Skip to main content

Billionaire investor Eric Sprott, chairman of Sprott Inc., speaks during an interview in Toronto, Ontario, Canada, on Monday, July 9, 2012.Brent Lewin/Bloomberg

Eric Sprott is stepping down as chairman of Sprott Inc. and will be replaced by lead director Jack Lee – a move that cements Mr. Sprott's exit from his gold-focused asset management firm.

Mr. Sprott, who is in his early 70s and is one of Bay Street's best-known maverick investors, has served as chair since 2010. As a long-time gold bull, his firm's suite of hedge funds, mutual funds and exchange-traded funds (ETFs) was built around his near-religious belief in the precious metal – a belief that was vindicated for a long time as gold bullion enjoyed an almost-decade-long bull market that started in the early 2000s and ran until the fall of 2012.

While he remains a major shareholder, Mr. Sprott's exit from the board is being seen mostly as a symbolic changing of the guard at one of Bay Street's most storied buy-side firms.

"After more than 40 years in the investment industry, I have decided to step down from the board in order to focus on my personal investments and my family," he said in a statement on Friday.

For the past few years, Mr. Sprott has been slowly stepping back from the firm he founded. In 2015, he gave up his role as lead portfolio manager on signature Sprott equity and hedge funds, passing on about $500-million in assets to other managers.

The funds had been under pressure for several years, plagued by lacklustre performance and net redemptions. In 2014, Mr. Sprott was replaced by John Wilson as chief executive officer of Sprott Asset Management Inc. He was succeeded as CEO of Sprott Inc. by Peter Grosskopf way back in 2010.

"The decision to step down as chairman should not be completely unexpected on our view, and reflects a natural step for Mr. Sprott," BMO Nesbitt Burns Inc. analyst Nik Priebe wrote in a note to clients Friday. "Mr. Sprott has had a tremendous influence on the company that he founded and is well regarded in the industry."

Mr. Sprott got his start in capital markets as an analyst at Merrill Lynch Canada. In 1981, he founded his own independent brokerage, Sprott Securities Ltd. In the early 2000s, he sold his stake to employees, and the firm was renamed Cormark Securities Inc. He then began managing money with the founding of Sprott Asset Management Inc. in 2001.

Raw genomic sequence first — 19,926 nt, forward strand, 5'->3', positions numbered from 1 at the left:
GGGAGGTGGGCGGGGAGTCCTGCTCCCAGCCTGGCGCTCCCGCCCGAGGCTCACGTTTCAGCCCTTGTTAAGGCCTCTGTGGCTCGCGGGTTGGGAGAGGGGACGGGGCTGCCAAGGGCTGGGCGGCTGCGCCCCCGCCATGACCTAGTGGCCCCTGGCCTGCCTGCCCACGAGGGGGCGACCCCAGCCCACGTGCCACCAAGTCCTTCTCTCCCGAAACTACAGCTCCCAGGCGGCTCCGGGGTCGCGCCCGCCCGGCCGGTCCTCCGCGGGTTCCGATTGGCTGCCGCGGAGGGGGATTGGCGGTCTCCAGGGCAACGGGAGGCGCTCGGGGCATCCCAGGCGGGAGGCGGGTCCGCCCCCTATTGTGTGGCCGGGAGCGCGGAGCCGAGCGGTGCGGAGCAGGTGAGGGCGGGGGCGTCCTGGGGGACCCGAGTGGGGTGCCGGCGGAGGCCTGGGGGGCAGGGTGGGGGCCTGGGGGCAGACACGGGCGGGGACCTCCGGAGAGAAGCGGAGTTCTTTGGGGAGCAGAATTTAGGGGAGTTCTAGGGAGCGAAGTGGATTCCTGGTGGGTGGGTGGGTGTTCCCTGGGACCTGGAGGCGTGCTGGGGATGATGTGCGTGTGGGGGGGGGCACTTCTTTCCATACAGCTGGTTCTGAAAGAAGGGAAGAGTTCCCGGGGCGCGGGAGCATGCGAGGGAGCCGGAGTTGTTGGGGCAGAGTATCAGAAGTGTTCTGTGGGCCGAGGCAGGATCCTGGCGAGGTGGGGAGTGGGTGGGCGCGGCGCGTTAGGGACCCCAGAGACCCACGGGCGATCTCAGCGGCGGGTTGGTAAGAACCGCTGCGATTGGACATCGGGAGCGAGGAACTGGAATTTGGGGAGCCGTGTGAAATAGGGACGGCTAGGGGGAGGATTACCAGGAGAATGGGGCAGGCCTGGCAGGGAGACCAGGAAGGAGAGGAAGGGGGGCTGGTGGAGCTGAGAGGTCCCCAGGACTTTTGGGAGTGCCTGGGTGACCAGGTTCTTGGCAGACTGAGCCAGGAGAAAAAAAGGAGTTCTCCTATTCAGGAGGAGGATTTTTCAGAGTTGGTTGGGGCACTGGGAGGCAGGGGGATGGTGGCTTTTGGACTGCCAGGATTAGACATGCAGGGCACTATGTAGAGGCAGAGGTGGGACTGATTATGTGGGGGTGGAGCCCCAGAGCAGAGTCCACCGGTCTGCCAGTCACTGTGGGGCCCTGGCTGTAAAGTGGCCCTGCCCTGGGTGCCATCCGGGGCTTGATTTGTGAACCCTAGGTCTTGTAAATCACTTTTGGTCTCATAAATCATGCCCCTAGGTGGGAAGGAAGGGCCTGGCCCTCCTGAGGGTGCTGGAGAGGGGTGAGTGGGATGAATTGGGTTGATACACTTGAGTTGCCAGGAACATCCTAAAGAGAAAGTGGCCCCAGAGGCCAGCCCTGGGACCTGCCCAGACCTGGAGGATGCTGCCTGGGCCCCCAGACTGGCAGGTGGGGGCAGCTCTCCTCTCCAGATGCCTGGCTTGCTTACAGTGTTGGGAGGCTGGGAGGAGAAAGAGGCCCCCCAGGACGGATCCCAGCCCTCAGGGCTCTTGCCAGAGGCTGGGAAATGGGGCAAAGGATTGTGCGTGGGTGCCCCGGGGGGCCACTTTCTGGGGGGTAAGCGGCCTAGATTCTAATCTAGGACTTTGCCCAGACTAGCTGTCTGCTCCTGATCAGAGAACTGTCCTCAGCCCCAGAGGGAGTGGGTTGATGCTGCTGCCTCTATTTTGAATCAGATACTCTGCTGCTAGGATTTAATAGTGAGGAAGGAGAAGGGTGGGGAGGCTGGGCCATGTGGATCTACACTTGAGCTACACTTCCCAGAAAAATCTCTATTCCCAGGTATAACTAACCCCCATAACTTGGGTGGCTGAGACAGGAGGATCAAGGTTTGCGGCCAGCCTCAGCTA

In 2008, when he took Sprott public on the Toronto Stock Exchange, the company was worth $1.5-billion. The $10-a-share IPO price would end up being the peak for the company – it has never eclipsed those levels. The shares, which were little changed on the news of Mr. Sprott stepping aside, traded hands Friday at about $2.20 apiece.

In the past few years, as the gold market has come off the boil, Sprott has diversified away from its traditional hedge fund business. Exchange-traded funds now account for almost half of assets under management (AUM), compared with just 10 per cent in 2010, according to BMO. And alternative investments such as hedge funds make up 12 per cent of AUM, compared with 35 per cent in 2010. Sprott had $9.2-billion in AUM at the end of 2016.

While he has sold some of his holdings over the years, Mr. Sprott is still the largest shareholder of the firm, owning about a quarter of the shares.

"With many years of experience in the natural resource industry and a long tenure on the Sprott board, Jack is the natural choice to take over as chairman," Mr. Sprott said about his successor Friday.

Mr. Lee currently serves as chair of Alaris Royalty Corp. Previously he served as chair of Canetic Resources Trust and CEO of Acclaim Energy Inc.

Mr. Sprott will formally step down at the company's AGM on May 10.

With a file from Jacqueline Nelson

Report an error

Editorial code of conduct

Tickers mentioned in this story